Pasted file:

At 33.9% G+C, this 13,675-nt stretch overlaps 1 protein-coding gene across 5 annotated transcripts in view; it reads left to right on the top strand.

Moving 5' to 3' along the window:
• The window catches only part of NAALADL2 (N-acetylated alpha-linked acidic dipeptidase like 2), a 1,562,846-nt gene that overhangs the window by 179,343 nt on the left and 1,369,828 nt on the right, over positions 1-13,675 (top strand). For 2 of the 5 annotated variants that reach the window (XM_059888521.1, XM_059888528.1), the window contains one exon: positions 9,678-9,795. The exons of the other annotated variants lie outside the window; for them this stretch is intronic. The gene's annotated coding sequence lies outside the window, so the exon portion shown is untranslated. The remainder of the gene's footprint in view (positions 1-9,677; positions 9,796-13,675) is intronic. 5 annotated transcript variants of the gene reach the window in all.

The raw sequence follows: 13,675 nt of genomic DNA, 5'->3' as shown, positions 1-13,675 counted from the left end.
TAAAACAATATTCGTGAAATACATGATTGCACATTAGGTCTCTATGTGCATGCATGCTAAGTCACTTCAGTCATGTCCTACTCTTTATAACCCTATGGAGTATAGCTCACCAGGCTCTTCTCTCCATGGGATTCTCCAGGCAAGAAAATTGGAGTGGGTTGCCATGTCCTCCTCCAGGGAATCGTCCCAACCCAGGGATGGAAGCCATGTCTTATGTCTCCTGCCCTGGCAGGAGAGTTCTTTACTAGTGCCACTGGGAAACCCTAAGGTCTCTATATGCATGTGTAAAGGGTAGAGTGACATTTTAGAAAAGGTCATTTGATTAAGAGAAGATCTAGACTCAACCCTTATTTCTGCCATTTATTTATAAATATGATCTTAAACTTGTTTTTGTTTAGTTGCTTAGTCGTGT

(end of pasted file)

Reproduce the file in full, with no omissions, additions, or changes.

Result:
At 33.9% G+C, this 13,675-nt stretch overlaps 1 protein-coding gene across 5 annotated transcripts in view; it reads left to right on the top strand.

Moving 5' to 3' along the window:
• The window catches only part of NAALADL2 (N-acetylated alpha-linked acidic dipeptidase like 2), a 1,562,846-nt gene that overhangs the window by 179,343 nt on the left and 1,369,828 nt on the right, over positions 1-13,675 (top strand). For 2 of the 5 annotated variants that reach the window (XM_059888521.1, XM_059888528.1), the window contains one exon: positions 9,678-9,795. The exons of the other annotated variants lie outside the window; for them this stretch is intronic. The gene's annotated coding sequence lies outside the window, so the exon portion shown is untranslated. The remainder of the gene's footprint in view (positions 1-9,677; positions 9,796-13,675) is intronic. 5 annotated transcript variants of the gene reach the window in all.

The raw sequence follows: 13,675 nt of genomic DNA, 5'->3' as shown, positions 1-13,675 counted from the left end.
TAAAACAATATTCGTGAAATACATGATTGCACATTAGGTCTCTATGTGCATGCATGCTAAGTCACTTCAGTCATGTCCTACTCTTTATAACCCTATGGAGTATAGCTCACCAGGCTCTTCTCTCCATGGGATTCTCCAGGCAAGAAAATTGGAGTGGGTTGCCATGTCCTCCTCCAGGGAATCGTCCCAACCCAGGGATGGAAGCCATGTCTTATGTCTCCTGCCCTGGCAGGAGAGTTCTTTACTAGTGCCACTGGGAAACCCTAAGGTCTCTATATGCATGTGTAAAGGGTAGAGTGACATTTTAGAAAAGGTCATTTGATTAAGAGAAGATCTAGACTCAACCCTTATTTCTGCCATTTATTTATAAATATGATCTTAAACTTGTTTTTGTTTAGTTGCTTAGTCGTGT